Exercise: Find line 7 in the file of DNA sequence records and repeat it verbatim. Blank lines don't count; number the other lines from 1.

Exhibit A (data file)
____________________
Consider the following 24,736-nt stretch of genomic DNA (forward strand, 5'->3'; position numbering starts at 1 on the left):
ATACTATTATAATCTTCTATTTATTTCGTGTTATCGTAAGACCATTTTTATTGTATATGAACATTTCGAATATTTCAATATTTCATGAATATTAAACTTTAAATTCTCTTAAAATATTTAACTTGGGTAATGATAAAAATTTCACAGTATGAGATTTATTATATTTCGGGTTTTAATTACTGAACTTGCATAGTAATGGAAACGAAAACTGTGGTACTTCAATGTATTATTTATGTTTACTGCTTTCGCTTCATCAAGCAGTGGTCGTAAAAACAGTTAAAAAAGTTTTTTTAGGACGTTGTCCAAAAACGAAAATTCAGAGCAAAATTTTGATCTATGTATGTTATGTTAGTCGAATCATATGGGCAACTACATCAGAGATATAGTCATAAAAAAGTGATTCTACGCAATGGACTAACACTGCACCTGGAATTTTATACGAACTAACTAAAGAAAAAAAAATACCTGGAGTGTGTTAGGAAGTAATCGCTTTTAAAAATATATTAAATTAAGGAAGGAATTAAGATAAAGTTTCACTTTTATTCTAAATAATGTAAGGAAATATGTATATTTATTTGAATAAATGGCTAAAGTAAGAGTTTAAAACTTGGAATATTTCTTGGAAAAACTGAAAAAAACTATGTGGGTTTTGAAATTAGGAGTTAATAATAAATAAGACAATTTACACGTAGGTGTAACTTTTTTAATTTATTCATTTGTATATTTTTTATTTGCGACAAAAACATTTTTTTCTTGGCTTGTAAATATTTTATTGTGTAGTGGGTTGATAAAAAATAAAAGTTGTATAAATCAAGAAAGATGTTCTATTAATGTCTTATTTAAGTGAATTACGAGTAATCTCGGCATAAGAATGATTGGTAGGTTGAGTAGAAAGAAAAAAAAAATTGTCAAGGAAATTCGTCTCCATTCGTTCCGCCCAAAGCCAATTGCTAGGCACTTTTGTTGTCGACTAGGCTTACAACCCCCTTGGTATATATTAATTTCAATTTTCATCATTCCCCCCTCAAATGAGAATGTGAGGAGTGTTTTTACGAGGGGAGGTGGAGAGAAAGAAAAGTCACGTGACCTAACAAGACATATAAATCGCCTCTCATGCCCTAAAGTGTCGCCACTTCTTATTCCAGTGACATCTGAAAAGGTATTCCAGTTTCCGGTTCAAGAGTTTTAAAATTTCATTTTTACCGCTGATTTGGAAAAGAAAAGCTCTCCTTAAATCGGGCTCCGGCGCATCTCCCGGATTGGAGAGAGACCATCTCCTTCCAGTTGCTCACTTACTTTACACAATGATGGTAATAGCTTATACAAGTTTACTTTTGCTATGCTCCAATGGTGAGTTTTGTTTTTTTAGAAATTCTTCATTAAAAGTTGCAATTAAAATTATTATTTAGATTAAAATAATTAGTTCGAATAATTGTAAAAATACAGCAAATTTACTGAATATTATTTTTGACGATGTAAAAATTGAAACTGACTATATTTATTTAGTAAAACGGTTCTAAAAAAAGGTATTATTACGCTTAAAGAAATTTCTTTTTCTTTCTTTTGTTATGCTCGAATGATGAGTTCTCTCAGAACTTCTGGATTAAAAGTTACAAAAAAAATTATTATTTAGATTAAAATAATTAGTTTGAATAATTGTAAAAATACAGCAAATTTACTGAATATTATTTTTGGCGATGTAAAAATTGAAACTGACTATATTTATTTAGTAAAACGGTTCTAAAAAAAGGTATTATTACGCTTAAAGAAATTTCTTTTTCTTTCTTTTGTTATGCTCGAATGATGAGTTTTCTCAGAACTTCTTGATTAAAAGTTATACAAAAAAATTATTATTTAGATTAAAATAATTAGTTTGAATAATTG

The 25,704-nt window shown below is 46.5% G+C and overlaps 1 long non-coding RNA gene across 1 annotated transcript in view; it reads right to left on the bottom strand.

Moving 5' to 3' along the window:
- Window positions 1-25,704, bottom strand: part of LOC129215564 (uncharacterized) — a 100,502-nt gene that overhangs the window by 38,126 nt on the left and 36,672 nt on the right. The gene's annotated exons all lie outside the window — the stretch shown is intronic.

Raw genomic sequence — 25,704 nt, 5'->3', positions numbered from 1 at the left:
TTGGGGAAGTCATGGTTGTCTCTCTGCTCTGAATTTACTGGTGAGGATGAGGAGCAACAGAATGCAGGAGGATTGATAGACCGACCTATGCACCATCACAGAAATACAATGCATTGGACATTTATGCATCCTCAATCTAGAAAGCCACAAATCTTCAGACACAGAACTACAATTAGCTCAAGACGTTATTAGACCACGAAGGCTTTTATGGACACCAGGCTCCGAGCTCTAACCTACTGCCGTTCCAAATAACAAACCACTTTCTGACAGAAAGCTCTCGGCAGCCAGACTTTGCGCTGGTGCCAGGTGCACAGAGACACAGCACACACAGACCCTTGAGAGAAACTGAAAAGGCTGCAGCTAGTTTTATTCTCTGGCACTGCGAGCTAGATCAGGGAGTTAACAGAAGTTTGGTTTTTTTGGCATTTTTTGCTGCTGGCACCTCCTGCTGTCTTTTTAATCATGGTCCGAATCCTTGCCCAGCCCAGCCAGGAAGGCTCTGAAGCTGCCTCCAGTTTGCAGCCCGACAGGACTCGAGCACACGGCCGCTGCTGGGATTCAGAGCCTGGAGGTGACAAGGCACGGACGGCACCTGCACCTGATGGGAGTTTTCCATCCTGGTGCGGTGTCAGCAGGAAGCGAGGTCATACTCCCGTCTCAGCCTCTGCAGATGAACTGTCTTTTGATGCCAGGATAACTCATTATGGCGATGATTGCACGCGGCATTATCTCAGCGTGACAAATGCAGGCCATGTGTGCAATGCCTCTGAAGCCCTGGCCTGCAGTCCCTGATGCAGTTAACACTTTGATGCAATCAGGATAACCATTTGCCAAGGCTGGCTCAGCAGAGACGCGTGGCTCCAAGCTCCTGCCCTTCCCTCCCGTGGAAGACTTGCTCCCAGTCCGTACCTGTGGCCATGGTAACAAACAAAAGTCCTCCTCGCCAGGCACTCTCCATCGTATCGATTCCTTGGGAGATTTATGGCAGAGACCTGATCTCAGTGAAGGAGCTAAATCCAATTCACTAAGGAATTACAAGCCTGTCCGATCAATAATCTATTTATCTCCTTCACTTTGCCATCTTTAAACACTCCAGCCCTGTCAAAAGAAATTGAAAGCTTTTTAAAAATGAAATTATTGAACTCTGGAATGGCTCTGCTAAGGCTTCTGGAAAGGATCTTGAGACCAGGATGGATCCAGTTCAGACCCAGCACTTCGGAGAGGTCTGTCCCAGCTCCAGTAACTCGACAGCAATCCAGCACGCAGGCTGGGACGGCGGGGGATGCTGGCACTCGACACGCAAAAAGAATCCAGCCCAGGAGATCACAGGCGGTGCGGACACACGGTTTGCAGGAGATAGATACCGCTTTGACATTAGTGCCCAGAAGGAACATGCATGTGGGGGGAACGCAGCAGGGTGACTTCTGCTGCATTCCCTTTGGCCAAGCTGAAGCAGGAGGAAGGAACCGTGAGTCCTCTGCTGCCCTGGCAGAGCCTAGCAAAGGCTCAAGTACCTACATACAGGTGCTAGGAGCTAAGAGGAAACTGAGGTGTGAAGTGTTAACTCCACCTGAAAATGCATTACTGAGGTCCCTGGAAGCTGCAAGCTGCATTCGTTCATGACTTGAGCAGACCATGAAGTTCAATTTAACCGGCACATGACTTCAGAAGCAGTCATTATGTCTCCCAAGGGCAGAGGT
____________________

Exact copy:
TTGGGGAAGTCATGGTTGTCTCTCTGCTCTGAATTTACTGGTGAGGATGAGGAGCAACAGAATGCAGGAGGATTGATAGACCGACCTATGCACCATCACAGAAATACAATGCATTGGACATTTATGCATCCTCAATCTAGAAAGCCACAAATCTTCAGACACAGAACTACAATTAGCTCAAGACGTTATTAGACCACGAAGGCTTTTATGGACACCAGGCTCCGAGCTCTAACCTACTGCCGTTCCAAATAACAAACCACTTTCTGACAGAAAGCTCTCGGCAGCCAGACTTTGCGCTGGTGCCAGGTGCACAGAGACACAGCACACACAGACCCTTGAGAGAAACTGAAAAGGCTGCAGCTAGTTTTATTCTCTGGCACTGCGAGCTAGATCAGGGAGTTAACAGAAGTTTGGTTTTTTTGGCATTTTTTGCTGCTGGCACCTCCTGCTGTCTTTTTAATCATGGTCCGAATCCTTGCCCAGCCCAGCCAGGAAGGCTCTGAAGCTGCCTCCAGTTTGCAGCCCGACAGGACTCGAGCACACGGCCGCTGCTGGGATTCAGAGCCTGGAGGTGACAAGGCACGGACGGCACCTGCACCTGATGGGAGTTTTCCATCCTGGTGCGGTGTCAGCAGGAAGCGAGGTCATACTCCCGTCTCAGCCTCTGCAGATGAACTGTCTTTTGATGCCAGGATAACTCATTATGGCGATGATTGCACGCGGCATTATCTCAGCGTGACAAATGCAGGCCATGTGTGCAATGCCTCTGAAGCCCTGGCCTGCAGTCCCTGATGCAGTTAACACTTTGATGCAATCAGGATAACCATTTGCCAAGGCTGGCTCAGCAGAGACGCGTGGCTCCAAGCTCCTGCCCTTCCCTCCCGTGGAAGACTTGCTCCCAGTCCGTACCTGTGGCCATGGTAACAAACAAAAGTCCTCCTCGCCAGGCACTCTCCATCGTATCGATTCCTTGGGAGATTTATGGCAGAGACCTGATCTCAGTGAAGGAGCTAAATCCAATTCACTAAGGAATTACAAGCCTGTCCGATCAATAATCTATTTATCTCCTTCACTTTGCCATCTTTAAACACTCCAGCCCTGTCAAAAGAAATTGAAAGCTTTTTAAAAATGAAATTATTGAACTCTGGAATGGCTCTGCTAAGGCTTCTGGAAAGGATCTTGAGACCAGGATGGATCCAGTTCAGACCCAGCACTTCGGAGAGGTCTGTCCCAGCTCCAGTAACTCGACAGCAATCCAGCACGCAGGCTGGGACGGCGGGGGATGCTGGCACTCGACACGCAAAAAGAATCCAGCCCAGGAGATCACAGGCGGTGCGGACACACGGTTTGCAGGAGATAGATACCGCTTTGACATTAGTGCCCAGAAGGAACATGCATGTGGGGGGAACGCAGCAGGGTGACTTCTGCTGCATTCCCTTTGGCCAAGCTGAAGCAGGAGGAAGGAACCGTGAGTCCTCTGCTGCCCTGGCAGAGCCTAGCAAAGGCTCAAGTACCTACATACAGGTGCTAGGAGCTAAGAGGAAACTGAGGTGTGAAGTGTTAACTCCACCTGAAAATGCATTACTGAGGTCCCTGGAAGCTGCAAGCTGCATTCGTTCATGACTTGAGCAGACCATGAAGTTCAATTTAACCGGCACATGACTTCAGAAGCAGTCATTATGTCTCCCAAGGGCAGAGGT